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National Education

The Hong Kong government has sought since 2007 to introduce "national education" courses into primary and secondary school curriculum, aimed at strengthening students' "national identity awareness" and nurturing patriotism towards China. The programme has met with increasing public opposition in recent years, with many in Hong Kong seeing it as a brainwashing attempt by the Chinese Communist Party to suppress dissent. 

NewsHong Kong

Pro-national education protesters march on Admiralty

PUBLISHED : Monday, 22 October, 2012, 12:00am
UPDATED : Monday, 22 October, 2012, 5:42am

Hundreds of parents and students marched through busy streets yesterday in support of national education - the second big event in a week to support the controversial subject.

Proponents of the curriculum have been fighting back since the policy was all but dropped by Chief Executive Leung Chun-ying amid widespread protests from parents, teachers and opposition lawmakers, who likened it to "brainwashing" of children by Beijing.

Waving banners and Chinese national flags, participants chanted "support national education" and "give us back the right to learn" as they marched from Victoria Park in Causeway Bay to government headquarters in Admiralty. The organisers, Caring Hong Kong Power, said there were 1,000 participants, but police estimated the turnout was about 600.

"We like to let the government know that anti-national education is not the only view in Hong Kong," a spokeswoman for the group said. "There are also many people who want national education.

"As Chinese, it is absurd that we should refuse to know our country. The critics are not only against the subject, they are against anyone who disagrees with them."

Caring Hong Kong Power is a loosely organised group initiated last year by online forum users. They say they aim to counter the growing "anti-everything" sentiment in Hong Kong.

Also in the crowd yesterday was Andrew Fung Wai-kwong, a former core member of the opposition Democratic Party. He attended another pro-national education rally outside the government headquarters last week. "My position is very simple and clear," Fung said. "I support us learning about China in a comprehensive and objective way."

Fung quit the party in June after he was criticised by the party leadership for having expressed his intention to join the Leung administration.


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In the good old days, the colonial period, we were taught 毛澤東屎忽窿 毛主席無飯食
These modern days, we are taught 爹親娘親不及毛主席親
Though I don't feel the need to take everything to street, I do feel glad that people dare express their opinion no matter their voice in conformity with the main stream or not. We must respect the freedom of expression no matter how different is our opinion.
It was interesting to note the difference in demographics of the respective camps.
The anti-agenda camps are driven by younger people, many of which are still clearly students. The 100,000+ march last month showed people from all walks of life.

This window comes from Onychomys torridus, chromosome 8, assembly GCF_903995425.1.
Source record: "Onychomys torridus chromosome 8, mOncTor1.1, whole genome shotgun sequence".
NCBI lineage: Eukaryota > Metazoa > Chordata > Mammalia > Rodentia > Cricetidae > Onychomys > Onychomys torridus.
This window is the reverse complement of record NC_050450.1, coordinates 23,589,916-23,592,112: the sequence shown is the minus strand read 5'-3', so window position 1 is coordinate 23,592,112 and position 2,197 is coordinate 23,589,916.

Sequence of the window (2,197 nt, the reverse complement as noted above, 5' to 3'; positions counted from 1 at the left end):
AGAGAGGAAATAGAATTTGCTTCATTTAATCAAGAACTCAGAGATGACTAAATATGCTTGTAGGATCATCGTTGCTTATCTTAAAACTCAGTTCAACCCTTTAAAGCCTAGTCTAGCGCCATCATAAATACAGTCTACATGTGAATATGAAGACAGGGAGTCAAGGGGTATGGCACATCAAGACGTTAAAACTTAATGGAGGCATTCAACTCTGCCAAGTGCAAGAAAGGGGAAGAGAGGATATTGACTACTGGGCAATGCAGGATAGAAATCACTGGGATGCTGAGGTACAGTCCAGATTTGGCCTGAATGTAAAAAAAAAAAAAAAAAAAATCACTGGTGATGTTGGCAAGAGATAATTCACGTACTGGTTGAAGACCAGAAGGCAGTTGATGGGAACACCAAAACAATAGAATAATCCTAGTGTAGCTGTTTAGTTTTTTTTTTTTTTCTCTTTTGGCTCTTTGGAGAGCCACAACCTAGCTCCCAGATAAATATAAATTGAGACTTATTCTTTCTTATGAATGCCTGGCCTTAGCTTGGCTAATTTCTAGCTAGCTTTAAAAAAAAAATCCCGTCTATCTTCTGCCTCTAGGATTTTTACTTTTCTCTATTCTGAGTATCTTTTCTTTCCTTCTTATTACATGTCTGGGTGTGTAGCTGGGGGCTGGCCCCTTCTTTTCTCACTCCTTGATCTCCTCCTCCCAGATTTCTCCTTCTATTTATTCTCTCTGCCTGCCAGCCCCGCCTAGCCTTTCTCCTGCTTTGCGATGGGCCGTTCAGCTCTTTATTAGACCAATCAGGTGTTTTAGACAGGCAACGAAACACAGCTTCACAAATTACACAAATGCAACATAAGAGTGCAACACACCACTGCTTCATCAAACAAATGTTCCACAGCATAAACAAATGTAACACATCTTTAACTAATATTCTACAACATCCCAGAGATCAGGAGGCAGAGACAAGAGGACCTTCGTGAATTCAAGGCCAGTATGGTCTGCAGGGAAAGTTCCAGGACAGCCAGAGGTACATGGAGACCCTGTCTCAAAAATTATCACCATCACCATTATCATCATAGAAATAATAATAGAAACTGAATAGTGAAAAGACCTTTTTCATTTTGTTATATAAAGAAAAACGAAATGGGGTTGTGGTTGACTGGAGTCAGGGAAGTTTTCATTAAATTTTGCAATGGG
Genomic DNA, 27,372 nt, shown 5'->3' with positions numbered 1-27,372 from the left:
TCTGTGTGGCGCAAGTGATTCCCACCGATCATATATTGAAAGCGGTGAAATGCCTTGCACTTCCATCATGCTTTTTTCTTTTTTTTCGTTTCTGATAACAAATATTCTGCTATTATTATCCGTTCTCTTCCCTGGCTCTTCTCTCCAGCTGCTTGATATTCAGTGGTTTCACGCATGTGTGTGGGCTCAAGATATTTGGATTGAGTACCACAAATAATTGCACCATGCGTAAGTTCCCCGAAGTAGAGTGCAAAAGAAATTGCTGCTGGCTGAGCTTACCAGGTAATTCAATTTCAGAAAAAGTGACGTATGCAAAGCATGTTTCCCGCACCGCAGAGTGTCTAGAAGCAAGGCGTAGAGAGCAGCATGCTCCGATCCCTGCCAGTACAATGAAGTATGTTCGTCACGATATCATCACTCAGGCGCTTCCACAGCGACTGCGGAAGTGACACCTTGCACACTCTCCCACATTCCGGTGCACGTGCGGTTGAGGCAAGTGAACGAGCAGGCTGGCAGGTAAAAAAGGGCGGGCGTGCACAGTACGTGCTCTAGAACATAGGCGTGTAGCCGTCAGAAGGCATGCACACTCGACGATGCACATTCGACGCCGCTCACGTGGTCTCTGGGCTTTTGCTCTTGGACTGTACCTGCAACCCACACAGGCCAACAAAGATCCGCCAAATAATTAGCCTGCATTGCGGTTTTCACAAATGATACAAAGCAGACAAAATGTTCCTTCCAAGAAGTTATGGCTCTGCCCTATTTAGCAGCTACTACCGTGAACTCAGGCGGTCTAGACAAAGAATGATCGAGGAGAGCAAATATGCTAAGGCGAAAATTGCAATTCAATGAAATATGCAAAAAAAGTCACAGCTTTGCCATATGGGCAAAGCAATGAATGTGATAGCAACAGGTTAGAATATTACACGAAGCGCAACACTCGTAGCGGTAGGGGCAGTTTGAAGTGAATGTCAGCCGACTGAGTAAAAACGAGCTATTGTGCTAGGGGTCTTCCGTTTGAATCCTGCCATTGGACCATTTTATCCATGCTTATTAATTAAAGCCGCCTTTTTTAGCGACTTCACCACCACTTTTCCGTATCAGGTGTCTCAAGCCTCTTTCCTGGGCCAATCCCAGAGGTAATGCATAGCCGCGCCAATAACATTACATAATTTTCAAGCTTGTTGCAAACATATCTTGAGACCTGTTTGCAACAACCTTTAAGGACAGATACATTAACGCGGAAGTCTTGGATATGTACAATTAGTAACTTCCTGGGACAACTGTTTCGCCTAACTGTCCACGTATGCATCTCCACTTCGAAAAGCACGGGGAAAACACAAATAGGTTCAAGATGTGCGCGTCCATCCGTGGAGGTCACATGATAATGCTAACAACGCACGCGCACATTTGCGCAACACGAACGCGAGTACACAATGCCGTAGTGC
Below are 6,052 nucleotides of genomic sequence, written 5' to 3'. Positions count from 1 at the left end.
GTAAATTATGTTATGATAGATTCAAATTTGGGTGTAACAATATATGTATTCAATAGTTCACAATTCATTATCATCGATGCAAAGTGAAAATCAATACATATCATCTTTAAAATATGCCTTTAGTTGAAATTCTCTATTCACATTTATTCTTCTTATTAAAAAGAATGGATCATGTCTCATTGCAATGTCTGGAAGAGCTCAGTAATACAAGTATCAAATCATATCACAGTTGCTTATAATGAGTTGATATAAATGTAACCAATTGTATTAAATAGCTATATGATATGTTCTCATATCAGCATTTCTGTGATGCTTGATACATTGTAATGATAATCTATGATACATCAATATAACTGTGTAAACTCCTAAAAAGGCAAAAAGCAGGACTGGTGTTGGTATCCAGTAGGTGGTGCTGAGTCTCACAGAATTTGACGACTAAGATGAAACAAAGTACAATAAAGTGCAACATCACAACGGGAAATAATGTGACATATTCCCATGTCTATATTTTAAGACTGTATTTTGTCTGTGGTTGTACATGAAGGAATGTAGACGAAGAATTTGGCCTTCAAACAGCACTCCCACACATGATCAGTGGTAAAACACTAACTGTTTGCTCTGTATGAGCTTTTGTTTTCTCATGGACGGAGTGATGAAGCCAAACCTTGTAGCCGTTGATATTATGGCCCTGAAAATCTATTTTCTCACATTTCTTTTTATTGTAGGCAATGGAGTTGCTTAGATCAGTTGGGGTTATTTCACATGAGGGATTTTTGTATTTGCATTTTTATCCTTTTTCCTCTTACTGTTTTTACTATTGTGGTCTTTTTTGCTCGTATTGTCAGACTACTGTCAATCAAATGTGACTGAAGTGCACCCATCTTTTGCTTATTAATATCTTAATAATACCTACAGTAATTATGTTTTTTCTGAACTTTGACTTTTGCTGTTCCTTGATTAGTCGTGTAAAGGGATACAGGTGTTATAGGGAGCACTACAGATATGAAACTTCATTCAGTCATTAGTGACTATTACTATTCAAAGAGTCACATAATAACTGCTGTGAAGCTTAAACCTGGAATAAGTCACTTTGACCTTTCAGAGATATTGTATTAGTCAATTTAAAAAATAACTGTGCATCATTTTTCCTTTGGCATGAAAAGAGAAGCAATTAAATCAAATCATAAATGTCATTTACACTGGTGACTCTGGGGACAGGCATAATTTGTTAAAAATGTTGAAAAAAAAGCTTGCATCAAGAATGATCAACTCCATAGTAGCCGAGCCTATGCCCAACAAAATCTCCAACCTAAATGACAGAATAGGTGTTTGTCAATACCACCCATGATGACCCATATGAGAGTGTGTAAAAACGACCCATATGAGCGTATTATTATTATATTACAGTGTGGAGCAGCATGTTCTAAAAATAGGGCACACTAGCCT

The pro-agenda camp is clearly older. In a clip from Mong Kok yesterday where the organizers had setup booths, the impression I got were the medium-aged male crazies that yell at anything that walks by. They even pointed a scissor at the young leader of the anti-agenda camp. The march in Hong Kong also showed many medium-aged males that were wearing very dark sunglasses. It reminded me of mainland shoppers.
I wonder how many of these protesters are actually representative of the true feelings of ‘Hong Kong’ citizens and how many are actually mainlanders and have already been brainwashed by the ‘national education’ in their youth?
Perhaps many of them are similar to the ‘fifty cents party’ to divert truth and spread lies on the internet for pro-china causes, but in live protests instead.
Fung said. "I support us learning about China in a comprehensive and objective way."
But is the national education that is already taught in mainland China ‘comprehensive and objective’?
Here lies whole the problem.
Good. I am glad the pro- party is making its views known. To each his/her own then. The anti- party isn't the only view around.
Dai Muff
They are arguing against something no-one has said. The people they label as "anti" national education want people to know about China. They just want them to be taught the good and bad on an objective basis. Ironically, many of these protesters want anything but an objective subject. Teaching of Chinese history in many local schools has actually gone down since the Handover for fear of stirring up controversy. You can only teach facts. Once you are trying to teach "love" you are brainwashing. Ironically, all these people who say they want "the right to learn" are well past learning age. And it seems more people want DBC radio to survive than want the continuation of National Education.
"You can only teach facts. Once you are trying to teach "love" you are brainwashing."
I say, "You can only teach facts. Once you are trying to teach "HATE" you are brainwashing."
"And it seems more people want DBC radio to survive than want the continuation of National Education."
So, Voxpoppy, are you saying that just because of the hundreds who turned up for DBC at Admiralty to demand the govt intervene makes your case more legitimate than those who are against abolishing national education?
How can you ask the govt to intervene in a private business based on alleged political attacks? If your demands are met, the very fundamental tenets of a free society would crumble. It would be worse than a communist state!
I dread what would become of Hong Kong should the likes of you - with a warped sense of justice, democracy and fairness - come into power.............
"Once you are trying to teach "HATE" you are brainwashing"
100% agreed


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